In the Community
Chesapeake Nonprofit Opens Multipurpose Facility
The mother-daughter duo of Delena and Nischelle Buffalow has been feeding their neighbors in South Norfolk since 2010. Like another famous chef, they decided it was time “to kick it up a notch.”
Could they do even more to assist the residents in their Chesapeake community? Were there ways to boost their minds and overall health, too?
So, their nonprofit organization, Buffalow Family and Friends, remodeled an 8,000-square-foot building in the same shopping center that’s home to the agency’s food pantry.
The July ribbon-cutting drew more than 150 people, including local and state leaders, healthcare partners, and supporters. BFF will provide mentoring, STEM training, and additional outreach among the various programs there.
“We have to do the holistic approach on food insecurity,” said Nischelle Buffalow, “feeding the mind, body, and soul.”
The Hampton Roads Community Foundation has supported the multifaceted agency with grants totaling $40,000 since 2020. Some of the Foundation’s funding assisted the group’s clients during the height of the COVID-19 pandemic.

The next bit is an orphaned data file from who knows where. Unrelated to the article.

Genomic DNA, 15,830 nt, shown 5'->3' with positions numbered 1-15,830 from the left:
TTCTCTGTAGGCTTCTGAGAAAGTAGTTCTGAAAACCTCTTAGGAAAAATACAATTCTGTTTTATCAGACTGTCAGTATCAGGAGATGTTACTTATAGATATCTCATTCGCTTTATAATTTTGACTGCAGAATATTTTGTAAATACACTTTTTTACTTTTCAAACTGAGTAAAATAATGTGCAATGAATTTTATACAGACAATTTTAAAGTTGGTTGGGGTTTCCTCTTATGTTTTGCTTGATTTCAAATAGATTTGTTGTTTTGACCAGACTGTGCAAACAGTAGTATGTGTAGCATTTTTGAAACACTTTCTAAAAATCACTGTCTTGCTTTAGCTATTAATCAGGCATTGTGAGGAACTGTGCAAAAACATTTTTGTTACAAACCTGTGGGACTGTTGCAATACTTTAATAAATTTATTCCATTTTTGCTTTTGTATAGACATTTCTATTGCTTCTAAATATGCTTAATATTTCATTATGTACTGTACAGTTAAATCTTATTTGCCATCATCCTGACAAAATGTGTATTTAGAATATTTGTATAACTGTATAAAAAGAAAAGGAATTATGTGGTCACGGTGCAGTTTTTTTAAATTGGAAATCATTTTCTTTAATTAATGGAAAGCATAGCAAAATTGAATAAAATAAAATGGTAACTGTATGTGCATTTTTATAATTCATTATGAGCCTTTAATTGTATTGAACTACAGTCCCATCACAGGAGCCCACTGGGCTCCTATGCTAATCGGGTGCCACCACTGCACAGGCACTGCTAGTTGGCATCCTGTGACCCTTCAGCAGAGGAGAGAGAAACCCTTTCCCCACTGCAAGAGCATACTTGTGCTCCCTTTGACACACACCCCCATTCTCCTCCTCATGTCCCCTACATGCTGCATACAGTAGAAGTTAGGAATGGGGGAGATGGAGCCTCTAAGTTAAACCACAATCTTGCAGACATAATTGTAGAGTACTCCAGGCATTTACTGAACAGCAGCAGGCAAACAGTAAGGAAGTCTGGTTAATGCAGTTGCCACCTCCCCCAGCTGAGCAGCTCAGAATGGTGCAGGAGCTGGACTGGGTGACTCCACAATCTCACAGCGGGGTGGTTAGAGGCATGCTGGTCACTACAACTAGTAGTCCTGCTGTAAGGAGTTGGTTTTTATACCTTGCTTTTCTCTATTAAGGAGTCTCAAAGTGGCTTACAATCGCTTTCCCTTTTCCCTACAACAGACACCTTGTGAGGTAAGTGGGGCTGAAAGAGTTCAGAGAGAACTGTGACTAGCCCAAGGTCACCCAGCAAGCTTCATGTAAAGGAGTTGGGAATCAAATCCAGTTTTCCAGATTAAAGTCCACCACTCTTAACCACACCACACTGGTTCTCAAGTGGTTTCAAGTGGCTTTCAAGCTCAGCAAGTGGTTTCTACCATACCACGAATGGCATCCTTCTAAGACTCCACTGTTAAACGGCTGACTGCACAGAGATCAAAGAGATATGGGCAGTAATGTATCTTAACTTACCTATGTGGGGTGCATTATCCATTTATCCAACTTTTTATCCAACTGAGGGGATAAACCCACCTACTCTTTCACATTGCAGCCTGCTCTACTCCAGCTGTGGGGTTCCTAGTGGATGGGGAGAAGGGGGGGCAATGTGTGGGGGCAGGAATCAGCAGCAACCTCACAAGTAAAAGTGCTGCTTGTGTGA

A dozen years ago, the Buffalows started out with a modest Thanksgiving dinner for 25 people. Their efforts have grown into something much greater.
The Thanksgiving tradition continues, with roughly 2,000 meals served. Senior lunches and a mobile pantry occur throughout the year. Another project in August provided more than 300 backpacks full of school supplies to children headed back to the classroom.
When board members and the Buffalows decided it was time to expand, they jumped at leasing the new site. BFF then spent $25,000 on renovations. The facility provides lots of space to concentrate on health, education, and more.
Inspirational messages dot the front of the building, including “Believe in Yourself,” “Dream Big,” and “Focus on Greatness.”
The CROP Foundation (Community Resource Opportunity Project) is among the organizations with an office at the center. Its partnership with the Buffalows started a half-dozen years ago.
“We’re kind of her armor bearers,” Brian Jay Glover, board president of the nonprofit CROP, said of Nischelle Buffalow. “We support her with technology, elbow grease, and whatever she needs.”
Glover said voter registration and anti-violence programs will take place there. He added that it will be an asset to have a permanent office, something the group lacked before.